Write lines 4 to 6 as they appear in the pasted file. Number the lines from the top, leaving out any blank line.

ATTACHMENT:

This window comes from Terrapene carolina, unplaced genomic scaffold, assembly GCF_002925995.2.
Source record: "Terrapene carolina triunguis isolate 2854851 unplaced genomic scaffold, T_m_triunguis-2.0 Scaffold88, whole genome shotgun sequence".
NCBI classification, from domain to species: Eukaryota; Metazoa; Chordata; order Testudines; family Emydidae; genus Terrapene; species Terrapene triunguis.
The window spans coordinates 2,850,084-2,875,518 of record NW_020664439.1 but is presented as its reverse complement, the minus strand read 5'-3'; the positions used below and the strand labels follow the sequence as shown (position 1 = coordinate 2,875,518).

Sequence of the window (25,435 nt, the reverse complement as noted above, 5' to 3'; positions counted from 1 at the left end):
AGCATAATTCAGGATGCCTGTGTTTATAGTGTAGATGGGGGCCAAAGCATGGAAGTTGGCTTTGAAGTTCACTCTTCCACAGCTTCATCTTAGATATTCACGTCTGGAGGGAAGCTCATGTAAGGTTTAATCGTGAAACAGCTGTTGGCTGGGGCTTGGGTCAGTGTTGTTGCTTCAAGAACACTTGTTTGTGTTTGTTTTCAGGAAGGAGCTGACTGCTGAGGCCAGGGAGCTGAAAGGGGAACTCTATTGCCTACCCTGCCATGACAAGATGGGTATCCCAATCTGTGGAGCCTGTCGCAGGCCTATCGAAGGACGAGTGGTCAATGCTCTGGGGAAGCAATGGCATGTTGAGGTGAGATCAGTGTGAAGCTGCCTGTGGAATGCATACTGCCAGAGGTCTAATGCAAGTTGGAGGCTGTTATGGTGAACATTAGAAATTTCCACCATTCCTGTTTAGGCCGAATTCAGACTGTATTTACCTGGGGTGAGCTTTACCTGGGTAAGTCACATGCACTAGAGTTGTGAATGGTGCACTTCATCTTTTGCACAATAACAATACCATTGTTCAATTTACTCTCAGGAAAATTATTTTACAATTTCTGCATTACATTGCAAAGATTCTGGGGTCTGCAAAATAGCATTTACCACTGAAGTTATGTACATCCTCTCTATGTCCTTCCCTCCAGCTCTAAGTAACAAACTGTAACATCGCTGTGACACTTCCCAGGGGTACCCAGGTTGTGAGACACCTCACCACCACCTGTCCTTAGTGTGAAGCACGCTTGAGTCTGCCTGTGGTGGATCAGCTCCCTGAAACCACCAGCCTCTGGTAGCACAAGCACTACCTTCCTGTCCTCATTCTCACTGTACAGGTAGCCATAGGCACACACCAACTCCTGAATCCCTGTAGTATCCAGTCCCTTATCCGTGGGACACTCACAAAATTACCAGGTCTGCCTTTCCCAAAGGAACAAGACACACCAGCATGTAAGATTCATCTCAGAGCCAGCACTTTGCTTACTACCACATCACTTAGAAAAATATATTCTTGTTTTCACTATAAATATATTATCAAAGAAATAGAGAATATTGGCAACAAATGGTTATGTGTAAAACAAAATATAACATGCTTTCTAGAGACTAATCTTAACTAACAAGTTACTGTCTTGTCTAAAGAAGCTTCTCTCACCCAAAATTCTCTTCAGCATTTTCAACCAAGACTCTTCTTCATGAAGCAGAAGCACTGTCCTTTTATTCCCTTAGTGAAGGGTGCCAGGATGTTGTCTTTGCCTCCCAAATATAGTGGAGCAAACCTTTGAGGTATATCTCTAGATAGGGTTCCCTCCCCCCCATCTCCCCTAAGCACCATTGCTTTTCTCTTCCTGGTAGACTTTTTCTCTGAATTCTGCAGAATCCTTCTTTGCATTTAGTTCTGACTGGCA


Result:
The window spans coordinates 2,850,084-2,875,518 of record NW_020664439.1 but is presented as its reverse complement, the minus strand read 5'-3'; the positions used below and the strand labels follow the sequence as shown (position 1 = coordinate 2,875,518).

Sequence of the window (25,435 nt, the reverse complement as noted above, 5' to 3'; positions counted from 1 at the left end):
AGCATAATTCAGGATGCCTGTGTTTATAGTGTAGATGGGGGCCAAAGCATGGAAGTTGGCTTTGAAGTTCACTCTTCCACAGCTTCATCTTAGATATTCACGTCTGGAGGGAAGCTCATGTAAGGTTTAATCGTGAAACAGCTGTTGGCTGGGGCTTGGGTCAGTGTTGTTGCTTCAAGAACACTTGTTTGTGTTTGTTTTCAGGAAGGAGCTGACTGCTGAGGCCAGGGAGCTGAAAGGGGAACTCTATTGCCTACCCTGCCATGACAAGATGGGTATCCCAATCTGTGGAGCCTGTCGCAGGCCTATCGAAGGACGAGTGGTCAATGCTCTGGGGAAGCAATGGCATGTTGAGGTGAGATCAGTGTGAAGCTGCCTGTGGAATGCATACTGCCAGAGGTCTAATGCAAGTTGGAGGCTGTTATGGTGAACATTAGAAATTTCCACCATTCCTGTTTAGGCCGAATTCAGACTGTATTTACCTGGGGTGAGCTTTACCTGGGTAAGTCACATGCACTAGAGTTGTGAATGGTGCACTTCATCTTTTGCACAATAACAATACCATTGTTCAATTTACTCTCAGGAAAATTATTTTACAATTTCTGCATTACATTGCAAAGATTCTGGGGTCTGCAAAATAGCATTTACCACTGAAGTTATGTACATCCTCTCTATGTCCTTCCCTCCAGCTCTAAGTAACAAACTGTAACATCGCTGTGACACTTCCCAGGGGTACCCAGGTTGTGAGACACCTCACCACCACCTGTCCTTAGTGTGAAGCACGCTTGAGTCTGCCTGTGGTGGATCAGCTCCCTGAAACCACCAGCCTCTGGTAGCACAAGCACTACCTTCCTGTCCTCATTCTCACTGTACAGGTAGCCATAGGCACACACCAACTCCTGAATCCCTGTAGTATCCAGTCCCTTATCCGTGGGACACTCACAAAATTACCAGGTCTGCCTTTCCCAAAGGAACAAGACACACCAGCATGTAAGATTCATCTCAGAGCCAGCACTTTGCTTACTACCACATCACTTAGAAAAATATATTCTTGTTTTCACTATAAATATATTATCAAAGAAATAGAGAATATTGGCAACAAATGGTTATGTGTAAAACAAAATATAACATGCTTTCTAGAGACTAATCTTAACTAACAAGTTACTGTCTTGTCTAAAGAAGCTTCTCTCACCCAAAATTCTCTTCAGCATTTTCAACCAAGACTCTTCTTCATGAAGCAGAAGCACTGTCCTTTTATTCCCTTAGTGAAGGGTGCCAGGATGTTGTCTTTGCCTCCCAAATATAGTGGAGCAAACCTTTGAGGTATATCTCTAGATAGGGTTCCCTCCCCCCCATCTCCCCTAAGCACCATTGCTTTTCTCTTCCTGGTAGACTTTTTCTCTGAATTCTGCAGAATCCTTCTTTGCATTTAGTTCTGACTGGCA